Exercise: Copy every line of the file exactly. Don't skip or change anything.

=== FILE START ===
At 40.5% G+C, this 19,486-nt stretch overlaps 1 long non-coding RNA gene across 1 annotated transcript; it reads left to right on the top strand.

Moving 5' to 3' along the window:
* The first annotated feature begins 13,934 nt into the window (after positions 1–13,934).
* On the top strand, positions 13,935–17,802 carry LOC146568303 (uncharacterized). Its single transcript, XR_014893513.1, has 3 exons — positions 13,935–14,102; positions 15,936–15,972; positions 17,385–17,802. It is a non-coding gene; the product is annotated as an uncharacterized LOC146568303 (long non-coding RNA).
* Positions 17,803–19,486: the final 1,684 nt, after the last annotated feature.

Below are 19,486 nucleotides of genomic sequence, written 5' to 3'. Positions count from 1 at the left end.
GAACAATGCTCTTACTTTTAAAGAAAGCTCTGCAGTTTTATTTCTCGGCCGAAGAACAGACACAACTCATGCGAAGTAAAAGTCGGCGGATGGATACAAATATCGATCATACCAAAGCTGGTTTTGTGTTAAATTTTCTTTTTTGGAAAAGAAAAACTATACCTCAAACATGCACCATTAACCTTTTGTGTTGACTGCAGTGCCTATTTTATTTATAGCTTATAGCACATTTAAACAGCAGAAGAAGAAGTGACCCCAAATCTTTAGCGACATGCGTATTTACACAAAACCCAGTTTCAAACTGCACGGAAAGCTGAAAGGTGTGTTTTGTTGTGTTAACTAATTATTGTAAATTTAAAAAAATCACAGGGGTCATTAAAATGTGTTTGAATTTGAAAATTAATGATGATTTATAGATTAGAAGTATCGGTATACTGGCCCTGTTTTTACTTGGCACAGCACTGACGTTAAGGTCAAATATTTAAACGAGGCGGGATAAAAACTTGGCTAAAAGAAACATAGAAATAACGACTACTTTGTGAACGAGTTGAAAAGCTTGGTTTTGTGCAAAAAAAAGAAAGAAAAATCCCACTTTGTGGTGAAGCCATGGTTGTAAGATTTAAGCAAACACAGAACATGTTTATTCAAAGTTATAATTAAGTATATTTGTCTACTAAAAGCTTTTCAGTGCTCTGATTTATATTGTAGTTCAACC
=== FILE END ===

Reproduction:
At 40.5% G+C, this 19,486-nt stretch overlaps 1 long non-coding RNA gene across 1 annotated transcript; it reads left to right on the top strand.

Moving 5' to 3' along the window:
* The first annotated feature begins 13,934 nt into the window (after positions 1–13,934).
* On the top strand, positions 13,935–17,802 carry LOC146568303 (uncharacterized). Its single transcript, XR_014893513.1, has 3 exons — positions 13,935–14,102; positions 15,936–15,972; positions 17,385–17,802. It is a non-coding gene; the product is annotated as an uncharacterized LOC146568303 (long non-coding RNA).
* Positions 17,803–19,486: the final 1,684 nt, after the last annotated feature.

Below are 19,486 nucleotides of genomic sequence, written 5' to 3'. Positions count from 1 at the left end.
GAACAATGCTCTTACTTTTAAAGAAAGCTCTGCAGTTTTATTTCTCGGCCGAAGAACAGACACAACTCATGCGAAGTAAAAGTCGGCGGATGGATACAAATATCGATCATACCAAAGCTGGTTTTGTGTTAAATTTTCTTTTTTGGAAAAGAAAAACTATACCTCAAACATGCACCATTAACCTTTTGTGTTGACTGCAGTGCCTATTTTATTTATAGCTTATAGCACATTTAAACAGCAGAAGAAGAAGTGACCCCAAATCTTTAGCGACATGCGTATTTACACAAAACCCAGTTTCAAACTGCACGGAAAGCTGAAAGGTGTGTTTTGTTGTGTTAACTAATTATTGTAAATTTAAAAAAATCACAGGGGTCATTAAAATGTGTTTGAATTTGAAAATTAATGATGATTTATAGATTAGAAGTATCGGTATACTGGCCCTGTTTTTACTTGGCACAGCACTGACGTTAAGGTCAAATATTTAAACGAGGCGGGATAAAAACTTGGCTAAAAGAAACATAGAAATAACGACTACTTTGTGAACGAGTTGAAAAGCTTGGTTTTGTGCAAAAAAAAGAAAGAAAAATCCCACTTTGTGGTGAAGCCATGGTTGTAAGATTTAAGCAAACACAGAACATGTTTATTCAAAGTTATAATTAAGTATATTTGTCTACTAAAAGCTTTTCAGTGCTCTGATTTATATTGTAGTTCAACC